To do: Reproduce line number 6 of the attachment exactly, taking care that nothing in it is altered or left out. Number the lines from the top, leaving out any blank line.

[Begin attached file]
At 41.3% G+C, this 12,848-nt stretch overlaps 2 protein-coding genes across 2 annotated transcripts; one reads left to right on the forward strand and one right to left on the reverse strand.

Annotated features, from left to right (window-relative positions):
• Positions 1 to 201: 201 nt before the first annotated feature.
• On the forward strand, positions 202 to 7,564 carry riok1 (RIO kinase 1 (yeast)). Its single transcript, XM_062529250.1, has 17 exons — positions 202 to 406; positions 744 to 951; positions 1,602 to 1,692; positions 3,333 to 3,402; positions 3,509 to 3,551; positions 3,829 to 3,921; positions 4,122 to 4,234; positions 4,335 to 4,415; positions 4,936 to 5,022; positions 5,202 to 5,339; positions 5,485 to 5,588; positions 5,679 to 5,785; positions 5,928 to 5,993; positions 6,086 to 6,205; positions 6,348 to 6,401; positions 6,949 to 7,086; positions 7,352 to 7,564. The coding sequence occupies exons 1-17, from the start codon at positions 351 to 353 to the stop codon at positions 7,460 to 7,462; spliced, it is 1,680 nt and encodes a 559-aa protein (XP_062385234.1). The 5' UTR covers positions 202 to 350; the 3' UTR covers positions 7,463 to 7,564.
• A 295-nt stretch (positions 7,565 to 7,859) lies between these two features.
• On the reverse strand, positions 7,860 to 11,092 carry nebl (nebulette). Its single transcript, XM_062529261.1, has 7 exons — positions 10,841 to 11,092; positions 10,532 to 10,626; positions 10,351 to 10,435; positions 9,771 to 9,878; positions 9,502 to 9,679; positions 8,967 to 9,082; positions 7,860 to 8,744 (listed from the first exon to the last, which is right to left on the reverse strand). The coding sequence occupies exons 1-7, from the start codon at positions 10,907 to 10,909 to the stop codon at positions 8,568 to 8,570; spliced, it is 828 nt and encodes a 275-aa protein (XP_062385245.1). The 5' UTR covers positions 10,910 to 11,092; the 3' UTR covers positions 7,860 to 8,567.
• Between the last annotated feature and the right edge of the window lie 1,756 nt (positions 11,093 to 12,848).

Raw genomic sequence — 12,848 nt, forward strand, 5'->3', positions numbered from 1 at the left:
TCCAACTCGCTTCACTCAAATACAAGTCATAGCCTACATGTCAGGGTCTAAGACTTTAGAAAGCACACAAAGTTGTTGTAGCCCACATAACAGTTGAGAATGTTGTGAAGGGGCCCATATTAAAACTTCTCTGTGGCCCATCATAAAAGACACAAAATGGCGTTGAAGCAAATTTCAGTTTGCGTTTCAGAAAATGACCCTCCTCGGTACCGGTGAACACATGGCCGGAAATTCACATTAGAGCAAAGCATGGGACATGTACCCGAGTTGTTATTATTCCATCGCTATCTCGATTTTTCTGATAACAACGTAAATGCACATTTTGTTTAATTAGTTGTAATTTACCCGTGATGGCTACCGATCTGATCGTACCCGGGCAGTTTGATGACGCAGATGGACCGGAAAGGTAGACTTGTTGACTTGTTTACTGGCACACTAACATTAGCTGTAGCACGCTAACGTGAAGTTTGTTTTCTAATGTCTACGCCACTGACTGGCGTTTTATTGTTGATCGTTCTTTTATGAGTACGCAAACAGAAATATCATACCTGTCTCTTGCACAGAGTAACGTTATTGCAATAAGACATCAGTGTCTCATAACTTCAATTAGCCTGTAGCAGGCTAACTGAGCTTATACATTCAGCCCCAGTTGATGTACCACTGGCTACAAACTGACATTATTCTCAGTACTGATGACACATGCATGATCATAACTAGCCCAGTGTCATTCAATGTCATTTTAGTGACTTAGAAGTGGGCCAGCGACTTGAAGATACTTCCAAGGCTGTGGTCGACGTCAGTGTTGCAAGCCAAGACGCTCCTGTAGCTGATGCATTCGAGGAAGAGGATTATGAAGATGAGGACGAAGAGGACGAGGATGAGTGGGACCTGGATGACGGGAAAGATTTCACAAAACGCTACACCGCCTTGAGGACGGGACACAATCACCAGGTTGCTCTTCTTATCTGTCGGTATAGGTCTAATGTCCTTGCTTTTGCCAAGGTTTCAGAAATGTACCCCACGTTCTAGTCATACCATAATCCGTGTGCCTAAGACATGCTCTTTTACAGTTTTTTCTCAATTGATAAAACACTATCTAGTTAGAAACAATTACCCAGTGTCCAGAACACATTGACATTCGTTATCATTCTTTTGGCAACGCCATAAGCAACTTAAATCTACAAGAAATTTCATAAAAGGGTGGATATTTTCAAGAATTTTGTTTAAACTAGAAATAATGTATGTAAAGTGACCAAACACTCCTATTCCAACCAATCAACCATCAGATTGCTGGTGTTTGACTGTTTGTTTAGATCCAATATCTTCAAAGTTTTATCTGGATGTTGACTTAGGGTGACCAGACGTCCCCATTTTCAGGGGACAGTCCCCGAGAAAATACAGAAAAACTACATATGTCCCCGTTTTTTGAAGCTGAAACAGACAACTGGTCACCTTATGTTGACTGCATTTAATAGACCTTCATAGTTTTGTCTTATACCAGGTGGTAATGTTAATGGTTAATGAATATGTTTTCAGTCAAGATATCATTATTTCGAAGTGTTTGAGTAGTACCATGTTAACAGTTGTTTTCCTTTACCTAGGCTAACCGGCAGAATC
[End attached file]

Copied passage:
• On the reverse strand, positions 7,860 to 11,092 carry nebl (nebulette). Its single transcript, XM_062529261.1, has 7 exons — positions 10,841 to 11,092; positions 10,532 to 10,626; positions 10,351 to 10,435; positions 9,771 to 9,878; positions 9,502 to 9,679; positions 8,967 to 9,082; positions 7,860 to 8,744 (listed from the first exon to the last, which is right to left on the reverse strand). The coding sequence occupies exons 1-7, from the start codon at positions 10,907 to 10,909 to the stop codon at positions 8,568 to 8,570; spliced, it is 828 nt and encodes a 275-aa protein (XP_062385245.1). The 5' UTR covers positions 10,910 to 11,092; the 3' UTR covers positions 7,860 to 8,567.